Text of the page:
FT-NIR Measurement of the Iodine Value in Fat

Download PDF November 4, 2019

Introduction

Figure 1. FT-NIR system with thermostated cell holder for Iodine value (IV) measurement

The Iodine Value (IV) is used as an index for the degree of unsaturation in fats, and is used for evaluating the nature of fatty oils and bio-diesels. The iodine value is typically measured using a wet chemistry method as described in the standard methods of ASTM D5554, JIS etc., which is based on a redox reaction. However, this method is quite complicated. A simpler method using vibrational spectroscopy (IR and Raman) for the estimation of the Iodine value or degree of unsaturation has been proposed (refer to 050TR0125 FT/IR Application Data). This application note has been developed to evaluate the measurement accuracy of the iodine value using a dedicated FT-NIR (Fourier Transform Near Infrared Spectrometer), compared to the traditional wet chemistry method. The FT-NIR spectrometer was fitted with an air-cooled Peltier thermostated sample cell holder to ensure the samples were measured in liquid phase.

A calibration curve was calculated using the partial least squares PLS method from NIR spectra of fatty oils measured with the system, this data was compared to the Iodine values obtained using a conventional wet method. The calibration curve data was used to show the effectiveness of the system by applying it to actual samples.

Experimental

Firstly, 24 different fatty oils with various Iodine values were measured (in duplicate) and the NIR spectra used to calculate a calibration curve model. Next, the calibration curve model generated using the PLS method was applied to measured spectra and the calculated Iodine values were correlated with the wet chemistry method. Finally, the Iodine values of 5 actual samples were measured utilizing this calibration curve model.

Measurement Conditions
LightSourceHigh-Intensity Ceramic SourceTemperature ControlEHC-716 Air-cooled Peltier
(customized)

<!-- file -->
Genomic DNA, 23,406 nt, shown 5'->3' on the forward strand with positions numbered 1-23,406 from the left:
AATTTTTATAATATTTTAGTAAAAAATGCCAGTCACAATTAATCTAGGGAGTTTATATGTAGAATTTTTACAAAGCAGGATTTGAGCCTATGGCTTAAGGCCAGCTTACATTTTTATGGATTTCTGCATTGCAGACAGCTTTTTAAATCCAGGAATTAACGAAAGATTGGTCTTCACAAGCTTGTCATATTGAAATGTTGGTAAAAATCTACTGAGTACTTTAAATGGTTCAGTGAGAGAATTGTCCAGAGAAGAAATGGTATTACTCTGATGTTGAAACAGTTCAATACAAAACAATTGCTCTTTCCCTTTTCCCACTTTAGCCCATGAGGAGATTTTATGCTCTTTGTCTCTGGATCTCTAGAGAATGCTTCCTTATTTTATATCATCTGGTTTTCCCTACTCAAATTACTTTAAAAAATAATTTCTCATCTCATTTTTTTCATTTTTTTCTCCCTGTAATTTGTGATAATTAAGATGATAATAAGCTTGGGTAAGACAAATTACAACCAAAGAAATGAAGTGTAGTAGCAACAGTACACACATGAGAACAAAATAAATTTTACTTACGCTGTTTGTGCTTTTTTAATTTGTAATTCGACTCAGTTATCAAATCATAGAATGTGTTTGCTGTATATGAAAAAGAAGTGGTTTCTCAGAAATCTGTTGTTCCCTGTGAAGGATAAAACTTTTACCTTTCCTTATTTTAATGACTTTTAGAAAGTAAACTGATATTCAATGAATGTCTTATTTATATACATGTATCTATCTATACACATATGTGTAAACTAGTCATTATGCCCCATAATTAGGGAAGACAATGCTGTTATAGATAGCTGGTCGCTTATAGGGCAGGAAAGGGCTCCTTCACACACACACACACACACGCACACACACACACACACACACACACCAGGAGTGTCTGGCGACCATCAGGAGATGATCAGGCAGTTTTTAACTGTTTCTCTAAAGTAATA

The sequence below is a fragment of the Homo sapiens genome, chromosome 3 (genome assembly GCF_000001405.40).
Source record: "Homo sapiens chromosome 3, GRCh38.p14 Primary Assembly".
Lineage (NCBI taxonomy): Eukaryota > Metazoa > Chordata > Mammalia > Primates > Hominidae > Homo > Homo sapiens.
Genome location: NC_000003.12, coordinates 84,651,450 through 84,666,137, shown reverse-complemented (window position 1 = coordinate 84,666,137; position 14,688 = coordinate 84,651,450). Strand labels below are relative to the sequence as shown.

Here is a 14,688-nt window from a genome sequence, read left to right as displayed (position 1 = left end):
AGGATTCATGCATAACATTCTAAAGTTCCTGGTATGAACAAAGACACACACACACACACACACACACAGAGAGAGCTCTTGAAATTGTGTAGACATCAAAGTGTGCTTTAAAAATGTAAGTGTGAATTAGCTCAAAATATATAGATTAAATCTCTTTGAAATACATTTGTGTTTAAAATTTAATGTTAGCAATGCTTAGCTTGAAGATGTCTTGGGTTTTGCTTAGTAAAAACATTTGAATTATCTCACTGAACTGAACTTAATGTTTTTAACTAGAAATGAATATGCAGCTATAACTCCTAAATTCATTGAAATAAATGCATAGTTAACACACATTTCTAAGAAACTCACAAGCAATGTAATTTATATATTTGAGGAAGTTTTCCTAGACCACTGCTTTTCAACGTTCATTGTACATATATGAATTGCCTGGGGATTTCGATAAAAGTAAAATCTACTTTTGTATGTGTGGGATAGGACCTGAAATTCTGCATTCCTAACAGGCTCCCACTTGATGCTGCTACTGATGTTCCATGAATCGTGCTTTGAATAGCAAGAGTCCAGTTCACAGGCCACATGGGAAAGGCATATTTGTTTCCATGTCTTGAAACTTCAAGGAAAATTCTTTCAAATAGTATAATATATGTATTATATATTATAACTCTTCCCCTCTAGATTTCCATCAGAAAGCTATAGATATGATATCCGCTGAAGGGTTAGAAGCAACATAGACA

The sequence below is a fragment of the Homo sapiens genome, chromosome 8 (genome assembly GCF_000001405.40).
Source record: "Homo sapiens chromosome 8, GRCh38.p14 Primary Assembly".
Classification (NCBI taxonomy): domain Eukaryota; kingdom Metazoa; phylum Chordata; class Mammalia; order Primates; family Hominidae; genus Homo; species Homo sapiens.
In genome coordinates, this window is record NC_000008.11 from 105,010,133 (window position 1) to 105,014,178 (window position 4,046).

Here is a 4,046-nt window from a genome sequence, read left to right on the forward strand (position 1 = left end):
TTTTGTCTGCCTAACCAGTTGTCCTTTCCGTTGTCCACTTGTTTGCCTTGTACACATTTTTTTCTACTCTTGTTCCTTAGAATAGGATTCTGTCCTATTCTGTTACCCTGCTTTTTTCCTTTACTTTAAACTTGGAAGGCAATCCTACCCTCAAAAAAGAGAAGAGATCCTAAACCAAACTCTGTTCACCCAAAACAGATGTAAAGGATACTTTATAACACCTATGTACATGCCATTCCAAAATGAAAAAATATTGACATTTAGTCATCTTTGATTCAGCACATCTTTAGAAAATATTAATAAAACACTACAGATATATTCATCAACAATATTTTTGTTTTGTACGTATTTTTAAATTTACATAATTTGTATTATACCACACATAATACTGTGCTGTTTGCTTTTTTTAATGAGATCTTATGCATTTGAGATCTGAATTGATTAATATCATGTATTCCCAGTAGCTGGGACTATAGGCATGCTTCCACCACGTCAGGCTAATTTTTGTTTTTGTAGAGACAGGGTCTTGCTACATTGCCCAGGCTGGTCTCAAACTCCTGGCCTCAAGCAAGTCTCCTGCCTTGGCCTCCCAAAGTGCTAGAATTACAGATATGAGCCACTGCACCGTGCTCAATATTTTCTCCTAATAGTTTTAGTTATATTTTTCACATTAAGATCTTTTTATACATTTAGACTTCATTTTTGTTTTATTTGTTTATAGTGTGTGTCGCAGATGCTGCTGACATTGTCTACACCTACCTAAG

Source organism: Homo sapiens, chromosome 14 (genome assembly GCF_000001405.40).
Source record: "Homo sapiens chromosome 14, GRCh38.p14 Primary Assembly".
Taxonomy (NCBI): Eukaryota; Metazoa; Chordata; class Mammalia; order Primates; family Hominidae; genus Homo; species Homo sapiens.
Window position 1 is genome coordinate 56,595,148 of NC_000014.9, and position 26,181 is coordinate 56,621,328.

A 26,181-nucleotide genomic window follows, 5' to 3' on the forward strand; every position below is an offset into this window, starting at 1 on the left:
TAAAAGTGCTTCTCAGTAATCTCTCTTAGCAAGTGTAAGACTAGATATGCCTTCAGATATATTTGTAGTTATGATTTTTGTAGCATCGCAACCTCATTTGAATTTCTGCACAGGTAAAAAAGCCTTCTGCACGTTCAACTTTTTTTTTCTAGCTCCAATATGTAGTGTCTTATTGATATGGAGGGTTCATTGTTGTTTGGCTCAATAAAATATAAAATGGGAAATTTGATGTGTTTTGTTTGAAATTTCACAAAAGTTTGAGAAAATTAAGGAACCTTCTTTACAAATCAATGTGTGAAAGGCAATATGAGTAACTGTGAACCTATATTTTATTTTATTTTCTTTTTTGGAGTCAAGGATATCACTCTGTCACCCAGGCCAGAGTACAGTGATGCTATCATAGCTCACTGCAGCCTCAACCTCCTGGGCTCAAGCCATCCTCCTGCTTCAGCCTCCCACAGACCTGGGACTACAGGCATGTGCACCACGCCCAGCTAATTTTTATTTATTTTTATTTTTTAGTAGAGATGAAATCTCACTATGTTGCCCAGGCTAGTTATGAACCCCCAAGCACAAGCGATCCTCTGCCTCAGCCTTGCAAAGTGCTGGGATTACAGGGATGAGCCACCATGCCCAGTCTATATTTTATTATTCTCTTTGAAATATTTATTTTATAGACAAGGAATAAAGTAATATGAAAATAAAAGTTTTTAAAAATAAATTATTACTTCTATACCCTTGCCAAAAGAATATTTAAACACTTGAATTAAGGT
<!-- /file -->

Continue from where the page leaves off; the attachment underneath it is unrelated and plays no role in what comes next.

DetectorDLATGSTemperature Setting60°C
(samples were solid at room temperature
and temperature was set at higher than the melting point)
Accumulations16Photometric ModeTransmittance
Resolution8 cm -1CellQuartz Cell, 5 mm pathlength

Keywords

Iodine, unsaturated fats, FT-NIR, ASTM D5554, partial least squares, chemometrics

Results

Figure 2. NIR spectra of 24 different fatty oils

Figure 2 shows the NIR spectra of 24 fatty oils, from this data a calibration curve model was generated using a PLS method in the wavenumber range 4500 to 4800 cm-1.

Figure 3 shows the PLS calibration curve model which gives good correlation between the ‘true’ value (obtained by wet chemical method) and evaluated value (obtained by spectral analysis). The correlation coefficient is 0.9995. The results of evaluating the quantitation reproducibility (n=30) of 5 different fatty oils with different Iodine values using this model are shown in Table 1. The average value and the standard deviation obtained from the spectra are presented in the table. The values in parentheses are Iodine values obtained by wet analysis method.

Figure 3. PLS calibration curve model
SampleA (102.6)B (115.7)C (56.3)D (123.8)E (116.7)
Average119.0123.756.4115.6103.5
Standard Deviation0.1610.1710.1350.1730.141
Values in......: Iodine values obtained by wet analysis method (Standard fatty oil analysis method established by Japan Oil Chemists’ Society: Wijs-Cyclohexane method)

The error between the results obtained with the two analysis methods is less than 2% and the standard deviation of the reproducibility is less than 0.173, which can be considered as a excellent result.

The results demonstrate that the an FT-NIR spectrometer with high wavenumber accuracy, fitted with a Peltier thermostated cell holder to control the sample temperature is very effective for measurement of the iodine value. It provides comparable data quality to the wet chemistry method, but is much more convenient, being simpler, faster and nondestructive.

About the Author

Dr. Carlos Morillo received his Post Doc at Advanced Industrial Science & Technology in Fukuoka and was a Research Scientist at Kyushu University in Japan where he lived for several years. Carlos received his Doctor of Engineering from Kyushu University and his Masters and BS from Simon Bolivar University in Caracas Venezuela. He is an Applications Scientist at JASCO.